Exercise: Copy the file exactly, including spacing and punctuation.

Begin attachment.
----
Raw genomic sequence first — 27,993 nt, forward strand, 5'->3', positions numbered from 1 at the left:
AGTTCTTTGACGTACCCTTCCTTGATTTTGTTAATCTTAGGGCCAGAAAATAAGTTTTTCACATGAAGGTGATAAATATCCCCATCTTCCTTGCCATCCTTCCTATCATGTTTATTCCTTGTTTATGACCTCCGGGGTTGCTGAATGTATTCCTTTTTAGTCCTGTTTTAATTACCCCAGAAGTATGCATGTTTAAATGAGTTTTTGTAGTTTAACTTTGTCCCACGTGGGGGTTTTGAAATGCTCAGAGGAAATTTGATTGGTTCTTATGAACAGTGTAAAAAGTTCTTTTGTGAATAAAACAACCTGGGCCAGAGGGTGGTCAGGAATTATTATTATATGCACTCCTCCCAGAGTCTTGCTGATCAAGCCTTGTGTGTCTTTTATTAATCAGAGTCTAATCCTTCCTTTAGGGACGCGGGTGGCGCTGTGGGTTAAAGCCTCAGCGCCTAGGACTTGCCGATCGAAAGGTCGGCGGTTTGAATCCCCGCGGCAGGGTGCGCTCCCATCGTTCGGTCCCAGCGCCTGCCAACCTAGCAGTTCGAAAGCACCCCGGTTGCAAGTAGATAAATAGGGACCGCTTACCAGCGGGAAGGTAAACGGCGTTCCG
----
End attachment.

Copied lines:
Raw genomic sequence first — 27,993 nt, forward strand, 5'->3', positions numbered from 1 at the left:
AGTTCTTTGACGTACCCTTCCTTGATTTTGTTAATCTTAGGGCCAGAAAATAAGTTTTTCACATGAAGGTGATAAATATCCCCATCTTCCTTGCCATCCTTCCTATCATGTTTATTCCTTGTTTATGACCTCCGGGGTTGCTGAATGTATTCCTTTTTAGTCCTGTTTTAATTACCCCAGAAGTATGCATGTTTAAATGAGTTTTTGTAGTTTAACTTTGTCCCACGTGGGGGTTTTGAAATGCTCAGAGGAAATTTGATTGGTTCTTATGAACAGTGTAAAAAGTTCTTTTGTGAATAAAACAACCTGGGCCAGAGGGTGGTCAGGAATTATTATTATATGCACTCCTCCCAGAGTCTTGCTGATCAAGCCTTGTGTGTCTTTTATTAATCAGAGTCTAATCCTTCCTTTAGGGACGCGGGTGGCGCTGTGGGTTAAAGCCTCAGCGCCTAGGACTTGCCGATCGAAAGGTCGGCGGTTTGAATCCCCGCGGCAGGGTGCGCTCCCATCGTTCGGTCCCAGCGCCTGCCAACCTAGCAGTTCGAAAGCACCCCGGTTGCAAGTAGATAAATAGGGACCGCTTACCAGCGGGAAGGTAAACGGCGTTCCG